Victor Duchovni wrote:
> On Fri, Feb 24, 2006 at 01:44:14PM +0000, Ben Laurie wrote:
>> Ed Gerck wrote:
>>> Paul,
>>> Usability should by now be recognized as the key issue for security -
>>> namely, if users can't use it, it doesn't actually work.
>>> And what I heard in the story is that even savvy users such as Phil Z
>>> (who'd have no problem with key management) don't use it often.
>>> BTW, just to show that usability is king, could you please send me an
>>> encrypted email -- I even let you choose any secure method that you want.
>> Sure I can, but if you want it to be encrypted to you, then you need to
>> publish a key.
> More strongly, if we've never met, and you are not in the habit of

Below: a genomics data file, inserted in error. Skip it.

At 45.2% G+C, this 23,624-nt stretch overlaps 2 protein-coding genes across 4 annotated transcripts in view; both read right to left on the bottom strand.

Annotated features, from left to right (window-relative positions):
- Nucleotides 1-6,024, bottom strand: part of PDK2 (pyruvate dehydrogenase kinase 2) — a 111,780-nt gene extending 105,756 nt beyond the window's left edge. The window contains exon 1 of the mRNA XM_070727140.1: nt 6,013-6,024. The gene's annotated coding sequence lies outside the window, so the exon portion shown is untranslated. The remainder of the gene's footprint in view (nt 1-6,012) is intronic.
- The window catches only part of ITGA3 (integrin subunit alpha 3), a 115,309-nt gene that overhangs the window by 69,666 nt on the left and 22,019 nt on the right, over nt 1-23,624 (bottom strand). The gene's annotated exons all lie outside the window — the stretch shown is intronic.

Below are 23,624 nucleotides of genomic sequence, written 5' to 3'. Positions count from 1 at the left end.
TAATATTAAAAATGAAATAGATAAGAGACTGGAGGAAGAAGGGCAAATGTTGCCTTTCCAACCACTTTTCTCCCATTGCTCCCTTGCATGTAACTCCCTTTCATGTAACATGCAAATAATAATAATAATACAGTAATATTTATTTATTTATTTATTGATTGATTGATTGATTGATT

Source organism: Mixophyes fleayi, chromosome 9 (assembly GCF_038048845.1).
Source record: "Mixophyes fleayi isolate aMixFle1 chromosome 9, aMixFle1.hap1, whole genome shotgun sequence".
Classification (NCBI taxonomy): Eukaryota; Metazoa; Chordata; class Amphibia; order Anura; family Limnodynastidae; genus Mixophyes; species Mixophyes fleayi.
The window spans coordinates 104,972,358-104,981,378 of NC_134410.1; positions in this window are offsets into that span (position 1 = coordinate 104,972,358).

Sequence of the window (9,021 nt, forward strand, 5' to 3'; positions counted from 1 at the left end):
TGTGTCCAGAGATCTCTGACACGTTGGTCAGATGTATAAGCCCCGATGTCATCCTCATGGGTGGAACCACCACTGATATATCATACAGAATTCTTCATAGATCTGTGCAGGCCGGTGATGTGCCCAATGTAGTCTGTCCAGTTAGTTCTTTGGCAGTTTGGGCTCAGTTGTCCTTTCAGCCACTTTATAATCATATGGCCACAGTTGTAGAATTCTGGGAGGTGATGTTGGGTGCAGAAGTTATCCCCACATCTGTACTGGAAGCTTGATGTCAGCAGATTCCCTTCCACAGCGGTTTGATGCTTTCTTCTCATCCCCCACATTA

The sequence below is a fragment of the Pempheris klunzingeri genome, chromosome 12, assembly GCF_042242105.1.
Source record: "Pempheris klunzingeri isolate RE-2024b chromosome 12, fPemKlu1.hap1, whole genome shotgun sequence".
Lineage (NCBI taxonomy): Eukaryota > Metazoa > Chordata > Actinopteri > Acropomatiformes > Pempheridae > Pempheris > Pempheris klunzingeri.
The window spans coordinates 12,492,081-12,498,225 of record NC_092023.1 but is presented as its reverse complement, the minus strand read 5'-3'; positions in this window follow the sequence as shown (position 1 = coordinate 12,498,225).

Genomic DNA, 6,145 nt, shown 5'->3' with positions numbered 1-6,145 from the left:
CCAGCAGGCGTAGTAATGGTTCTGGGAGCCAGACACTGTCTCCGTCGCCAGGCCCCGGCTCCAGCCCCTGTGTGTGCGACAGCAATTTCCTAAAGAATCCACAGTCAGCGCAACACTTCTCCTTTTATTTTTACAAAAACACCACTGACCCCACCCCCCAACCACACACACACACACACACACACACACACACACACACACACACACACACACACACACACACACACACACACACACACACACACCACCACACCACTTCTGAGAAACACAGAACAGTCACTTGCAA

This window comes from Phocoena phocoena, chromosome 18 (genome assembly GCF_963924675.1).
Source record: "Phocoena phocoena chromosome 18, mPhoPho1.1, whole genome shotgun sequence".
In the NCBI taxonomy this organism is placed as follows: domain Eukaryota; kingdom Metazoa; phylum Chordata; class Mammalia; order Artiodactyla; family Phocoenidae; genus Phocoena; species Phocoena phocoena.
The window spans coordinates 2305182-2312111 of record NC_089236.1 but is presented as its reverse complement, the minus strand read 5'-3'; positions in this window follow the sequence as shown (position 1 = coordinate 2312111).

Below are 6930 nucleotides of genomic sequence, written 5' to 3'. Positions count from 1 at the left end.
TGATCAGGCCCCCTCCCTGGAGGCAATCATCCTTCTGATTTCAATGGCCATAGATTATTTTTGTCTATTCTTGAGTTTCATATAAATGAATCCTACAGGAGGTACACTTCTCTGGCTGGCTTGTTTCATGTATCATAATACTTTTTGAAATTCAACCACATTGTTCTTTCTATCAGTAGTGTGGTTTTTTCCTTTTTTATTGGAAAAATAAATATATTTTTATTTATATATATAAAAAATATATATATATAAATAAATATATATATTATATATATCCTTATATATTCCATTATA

> routinely signing email, thereby tying a key to your e-persona, it
> makes no sense to speak of *secure* communication to *you*. Which "you"
> would that be, the one who sent me all those exciting zip files of W32
> executables, or the one I think is posting to this list?
> The only identity you (who hypothetically do not garnish each message
> with a signature) have is your mailbox. I can bootstrap that (with
> questionable initial security) to a key via a "private" unencrypted
> email message, and over a time as the key is consistently used grow to
> associate the key with an on-line persona.

Don't forget that the ability to decrypt is just as good as a signature
to prove association of the key.




"There is no limit to what a man can do or how far he can go if he
doesn't mind who gets the credit." - Robert Woodruff

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